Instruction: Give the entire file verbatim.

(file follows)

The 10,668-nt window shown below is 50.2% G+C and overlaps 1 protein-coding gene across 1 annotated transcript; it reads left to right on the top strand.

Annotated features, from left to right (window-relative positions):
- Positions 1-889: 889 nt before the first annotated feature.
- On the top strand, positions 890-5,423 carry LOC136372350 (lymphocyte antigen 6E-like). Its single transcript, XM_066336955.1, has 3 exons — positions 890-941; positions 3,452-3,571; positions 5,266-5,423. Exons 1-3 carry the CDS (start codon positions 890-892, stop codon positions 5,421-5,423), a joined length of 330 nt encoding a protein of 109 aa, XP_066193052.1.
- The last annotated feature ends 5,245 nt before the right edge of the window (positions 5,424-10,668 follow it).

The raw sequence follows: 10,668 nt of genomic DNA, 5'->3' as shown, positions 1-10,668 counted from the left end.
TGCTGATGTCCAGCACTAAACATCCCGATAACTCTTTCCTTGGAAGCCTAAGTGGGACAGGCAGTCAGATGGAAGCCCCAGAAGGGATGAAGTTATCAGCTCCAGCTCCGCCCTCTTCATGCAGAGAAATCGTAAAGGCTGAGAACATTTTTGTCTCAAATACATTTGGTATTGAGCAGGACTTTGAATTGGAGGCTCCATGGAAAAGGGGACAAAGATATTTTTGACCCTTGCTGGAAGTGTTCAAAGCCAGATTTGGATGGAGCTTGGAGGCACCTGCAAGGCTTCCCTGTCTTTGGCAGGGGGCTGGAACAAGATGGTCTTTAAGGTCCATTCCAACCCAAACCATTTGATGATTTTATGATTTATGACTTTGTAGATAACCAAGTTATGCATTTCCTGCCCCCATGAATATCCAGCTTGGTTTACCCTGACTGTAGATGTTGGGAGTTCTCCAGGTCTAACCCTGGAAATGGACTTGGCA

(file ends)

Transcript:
The 10,668-nt window shown below is 50.2% G+C and overlaps 1 protein-coding gene across 1 annotated transcript; it reads left to right on the top strand.

Annotated features, from left to right (window-relative positions):
- Positions 1-889: 889 nt before the first annotated feature.
- On the top strand, positions 890-5,423 carry LOC136372350 (lymphocyte antigen 6E-like). Its single transcript, XM_066336955.1, has 3 exons — positions 890-941; positions 3,452-3,571; positions 5,266-5,423. Exons 1-3 carry the CDS (start codon positions 890-892, stop codon positions 5,421-5,423), a joined length of 330 nt encoding a protein of 109 aa, XP_066193052.1.
- The last annotated feature ends 5,245 nt before the right edge of the window (positions 5,424-10,668 follow it).

The raw sequence follows: 10,668 nt of genomic DNA, 5'->3' as shown, positions 1-10,668 counted from the left end.
TGCTGATGTCCAGCACTAAACATCCCGATAACTCTTTCCTTGGAAGCCTAAGTGGGACAGGCAGTCAGATGGAAGCCCCAGAAGGGATGAAGTTATCAGCTCCAGCTCCGCCCTCTTCATGCAGAGAAATCGTAAAGGCTGAGAACATTTTTGTCTCAAATACATTTGGTATTGAGCAGGACTTTGAATTGGAGGCTCCATGGAAAAGGGGACAAAGATATTTTTGACCCTTGCTGGAAGTGTTCAAAGCCAGATTTGGATGGAGCTTGGAGGCACCTGCAAGGCTTCCCTGTCTTTGGCAGGGGGCTGGAACAAGATGGTCTTTAAGGTCCATTCCAACCCAAACCATTTGATGATTTTATGATTTATGACTTTGTAGATAACCAAGTTATGCATTTCCTGCCCCCATGAATATCCAGCTTGGTTTACCCTGACTGTAGATGTTGGGAGTTCTCCAGGTCTAACCCTGGAAATGGACTTGGCA